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The Smart Way to Get a Handle on the Immigration Issue : Think incrementally, carefully (yes to required Social Security cards, and a border toll)--not emotionally or angrily

DEFUSING XENOPHOBIA: Myths and realities of the immigration issue; One in an occasional series

July 25, 1993

Boatloads of Chinese refugees offshore and foreigners arrested in last February's terrorist bombing in New York--not to mention continuing immigration from Latin America--have combined to again put illegal immigration high on the national agenda. This is a sensitive and politically volatile issue, but nothing is to be gained by not discussing it, and even less is to be gained by fearing change.

CONGRESS GETS INVOLVED--BUT PERHAPS TOO QUICKLY: Congress yet again is looking for new ways to deal with a complex issue that was supposed to have been resolved with the monumental Immigration Reform and Control Act (IRCA) of 1986. The very fact that this landmark legislation did not solve all the problems associated with illegal immigration should give Congress and the Clinton Administration a much-needed reality check before they plunge anew into "immigration reform." Some immigration-related problems are simply not amenable to easy solutions--and even when solutions are possible, they often will be expensive and controversial. But this is not to say that nothing should be tried.

Thirty different bills, by a recent count, have been introduced on Capitol Hill to deal with illegal immigration. Fortunately, only a few are harshly anti-immigrant. Although immigrants contribute much to this country--as they have throughout American history--they increasingly entail social costs. Like people in other countries, Americans are susceptible to anti-foreign appeals or nativist sentiment, especially in times of economic stress. It's encouraging that Congress members who have taken the lead on immigration--particularly Sen. Dianne Feinstein (D-Calif.) and Reps. Romano L. Mazzoli (D-Ky.) and Charles E. Schumer (D-N.Y.)--say they are doing so partly in the hope of preventing a nativist backlash against all immigrants. Such efforts are to be encouraged--even if in Feinstein's case obvious political factors (a reelection campaign in 1994) in part motivate her interest in immigration.

MAZZOLI'S PROPOSALS--THE GOOD AND THE BAD: Mazzoli, who helped draft IRCA, has had some good ideas about immigration. But his proposal to deny U.S. citizenship to children born here to illegal immigrants is not one of them. That won't help stem the tide. Illegal immigrants come to this country for jobs, not U.S. citizenship. Mazzoli's prohibition would not stop them from coming, but could give the immigration debate a mean-spirited tinge that would be counterproductive. After all, the Constitution does guarantee citizenship to people born here. If denying children citizenship won't stem the tide and is unconstitutional, what good is it?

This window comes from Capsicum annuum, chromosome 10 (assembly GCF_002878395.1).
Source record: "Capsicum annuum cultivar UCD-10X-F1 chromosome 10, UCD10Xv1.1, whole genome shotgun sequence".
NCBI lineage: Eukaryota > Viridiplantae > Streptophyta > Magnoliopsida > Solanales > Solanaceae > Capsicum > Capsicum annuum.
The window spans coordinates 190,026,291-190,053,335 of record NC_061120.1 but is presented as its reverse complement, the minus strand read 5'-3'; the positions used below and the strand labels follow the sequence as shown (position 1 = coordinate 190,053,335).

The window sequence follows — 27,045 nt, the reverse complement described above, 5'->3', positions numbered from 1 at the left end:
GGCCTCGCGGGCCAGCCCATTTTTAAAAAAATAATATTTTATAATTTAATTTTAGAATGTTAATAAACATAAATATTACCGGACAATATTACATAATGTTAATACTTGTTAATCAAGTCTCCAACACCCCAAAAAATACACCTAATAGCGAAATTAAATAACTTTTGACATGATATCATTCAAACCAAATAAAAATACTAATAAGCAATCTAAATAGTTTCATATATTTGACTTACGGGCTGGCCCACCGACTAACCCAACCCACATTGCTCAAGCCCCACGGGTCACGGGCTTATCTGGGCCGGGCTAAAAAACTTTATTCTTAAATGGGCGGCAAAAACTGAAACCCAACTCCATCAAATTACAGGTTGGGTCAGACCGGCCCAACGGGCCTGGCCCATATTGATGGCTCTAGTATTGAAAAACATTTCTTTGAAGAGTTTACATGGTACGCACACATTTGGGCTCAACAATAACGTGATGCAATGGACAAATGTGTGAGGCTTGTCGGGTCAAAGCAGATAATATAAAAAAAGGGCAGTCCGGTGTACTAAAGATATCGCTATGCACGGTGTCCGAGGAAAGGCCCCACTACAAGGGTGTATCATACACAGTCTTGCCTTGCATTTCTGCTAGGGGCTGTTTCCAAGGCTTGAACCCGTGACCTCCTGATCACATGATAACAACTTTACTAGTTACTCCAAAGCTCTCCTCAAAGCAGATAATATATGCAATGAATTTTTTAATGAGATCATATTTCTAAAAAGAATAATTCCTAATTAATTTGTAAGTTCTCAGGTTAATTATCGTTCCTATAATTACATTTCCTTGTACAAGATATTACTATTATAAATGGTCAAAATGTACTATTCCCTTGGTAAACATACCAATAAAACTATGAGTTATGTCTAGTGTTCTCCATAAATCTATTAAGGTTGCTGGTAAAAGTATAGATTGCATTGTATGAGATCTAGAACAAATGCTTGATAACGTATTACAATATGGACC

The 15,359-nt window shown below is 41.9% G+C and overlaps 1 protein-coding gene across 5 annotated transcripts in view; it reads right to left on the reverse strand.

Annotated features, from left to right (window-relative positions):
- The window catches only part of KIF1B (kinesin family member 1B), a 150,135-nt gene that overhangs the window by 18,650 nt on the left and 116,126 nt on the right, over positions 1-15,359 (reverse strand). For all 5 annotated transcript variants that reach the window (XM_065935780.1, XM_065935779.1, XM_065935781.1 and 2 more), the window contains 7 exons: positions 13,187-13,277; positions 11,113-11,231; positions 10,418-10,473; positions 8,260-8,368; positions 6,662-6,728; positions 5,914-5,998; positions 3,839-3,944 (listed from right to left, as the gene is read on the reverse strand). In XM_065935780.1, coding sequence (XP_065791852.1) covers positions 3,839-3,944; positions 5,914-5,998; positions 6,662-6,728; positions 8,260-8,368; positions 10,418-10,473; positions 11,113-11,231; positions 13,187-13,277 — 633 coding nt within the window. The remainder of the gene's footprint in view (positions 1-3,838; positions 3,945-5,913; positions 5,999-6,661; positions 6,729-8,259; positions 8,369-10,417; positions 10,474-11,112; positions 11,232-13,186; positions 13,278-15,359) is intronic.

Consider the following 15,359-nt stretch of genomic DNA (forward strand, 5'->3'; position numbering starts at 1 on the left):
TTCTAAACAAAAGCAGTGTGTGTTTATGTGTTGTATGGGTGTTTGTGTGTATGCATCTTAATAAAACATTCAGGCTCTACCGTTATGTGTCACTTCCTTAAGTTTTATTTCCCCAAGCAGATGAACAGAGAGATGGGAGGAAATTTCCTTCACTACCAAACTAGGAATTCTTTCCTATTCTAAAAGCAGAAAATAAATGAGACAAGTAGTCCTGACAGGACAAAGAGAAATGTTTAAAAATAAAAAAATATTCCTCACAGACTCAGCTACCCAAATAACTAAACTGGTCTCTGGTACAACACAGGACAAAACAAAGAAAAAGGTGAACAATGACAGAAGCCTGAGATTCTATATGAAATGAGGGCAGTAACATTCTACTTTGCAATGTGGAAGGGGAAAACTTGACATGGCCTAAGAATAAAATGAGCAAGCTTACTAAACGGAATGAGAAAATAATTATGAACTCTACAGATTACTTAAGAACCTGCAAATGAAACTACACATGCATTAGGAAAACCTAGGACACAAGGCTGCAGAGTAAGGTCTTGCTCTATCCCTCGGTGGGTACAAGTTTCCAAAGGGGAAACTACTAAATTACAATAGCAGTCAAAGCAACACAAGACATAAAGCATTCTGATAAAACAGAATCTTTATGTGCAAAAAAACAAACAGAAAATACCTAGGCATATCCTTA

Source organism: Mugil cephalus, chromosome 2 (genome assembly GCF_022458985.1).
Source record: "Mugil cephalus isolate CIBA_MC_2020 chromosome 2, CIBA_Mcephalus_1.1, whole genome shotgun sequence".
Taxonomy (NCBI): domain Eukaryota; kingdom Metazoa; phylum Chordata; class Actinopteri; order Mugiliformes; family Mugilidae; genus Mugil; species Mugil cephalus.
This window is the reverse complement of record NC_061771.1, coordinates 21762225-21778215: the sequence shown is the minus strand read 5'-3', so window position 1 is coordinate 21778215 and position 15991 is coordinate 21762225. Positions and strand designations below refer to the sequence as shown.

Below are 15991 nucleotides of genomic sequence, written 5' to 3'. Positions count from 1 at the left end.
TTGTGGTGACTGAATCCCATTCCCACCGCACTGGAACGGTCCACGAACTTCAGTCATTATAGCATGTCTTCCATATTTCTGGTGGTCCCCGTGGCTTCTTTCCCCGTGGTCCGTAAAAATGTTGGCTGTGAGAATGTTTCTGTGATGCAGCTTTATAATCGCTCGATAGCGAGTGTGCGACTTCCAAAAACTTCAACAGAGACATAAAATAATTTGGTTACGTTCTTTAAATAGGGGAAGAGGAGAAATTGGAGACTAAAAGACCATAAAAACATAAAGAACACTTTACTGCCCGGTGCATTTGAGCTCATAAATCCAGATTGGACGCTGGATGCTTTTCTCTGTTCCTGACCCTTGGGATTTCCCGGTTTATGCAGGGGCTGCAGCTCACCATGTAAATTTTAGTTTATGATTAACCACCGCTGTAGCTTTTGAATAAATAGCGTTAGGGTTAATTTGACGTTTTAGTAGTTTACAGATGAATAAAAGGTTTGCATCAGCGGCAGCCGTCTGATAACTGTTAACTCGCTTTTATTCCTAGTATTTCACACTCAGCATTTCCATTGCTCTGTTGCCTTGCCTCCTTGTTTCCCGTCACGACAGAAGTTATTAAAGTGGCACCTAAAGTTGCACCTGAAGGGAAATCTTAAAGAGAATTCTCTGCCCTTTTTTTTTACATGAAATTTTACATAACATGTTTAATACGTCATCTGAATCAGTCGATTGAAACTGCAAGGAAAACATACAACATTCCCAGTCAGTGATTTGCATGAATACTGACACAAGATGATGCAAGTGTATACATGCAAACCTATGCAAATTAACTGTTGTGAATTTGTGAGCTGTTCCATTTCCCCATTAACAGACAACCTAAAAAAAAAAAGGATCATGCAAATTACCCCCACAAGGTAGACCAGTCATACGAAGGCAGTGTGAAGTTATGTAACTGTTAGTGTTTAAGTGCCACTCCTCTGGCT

Some other measures pending in Congress are useful, although they may need fine-tuning. Among short-term measures that Congress can act on quickly are bills by Schumer and Mazzoli to streamline asylum procedures. This country should always be willing to consider protecting foreigners who are persecuted in their homelands. But in recent years the nation's outdated asylum procedures have been abused by refugees who are here only to make money and file claims for political asylum simply to keep their jobs as long as possible. This is what many Chinese refugees are doing, claiming asylum through the Bush Administration's sincerely motivated but ill-conceived "China loophole"--which permits these claims because of their country's restrictive childbearing policies.

ANTI-SMUGGLER BILLS--TARGETING A SHAMEFUL COMMERCE: Congress should also give higher priority to cracking down on the smugglers of illegal immigrants. Traffickers in human cargo have never faced the opprobrium this nation accords drug smugglers. But their trade can be every bit as cruel, as the deaths of many would-be illegal immigrants attest. Congress must toughen the penalties for this crime.

The Clinton Administration should also direct the Justice Department and the nation's intelligence community to more closely monitor foreign smuggling operations, and to devise a more sophisticated system for keeping track of individuals who should be kept out of the country. Consider the radical Egyptian cleric, Sheik Omar Abdul Rahman, whose followers include the chief suspects in the World Trade Center bombing in New York. Because of an error at a U.S. consulate abroad, he slipped through the exclusion system and later set himself up in a New Jersey mosque. Clearly more reliable screening is needed.

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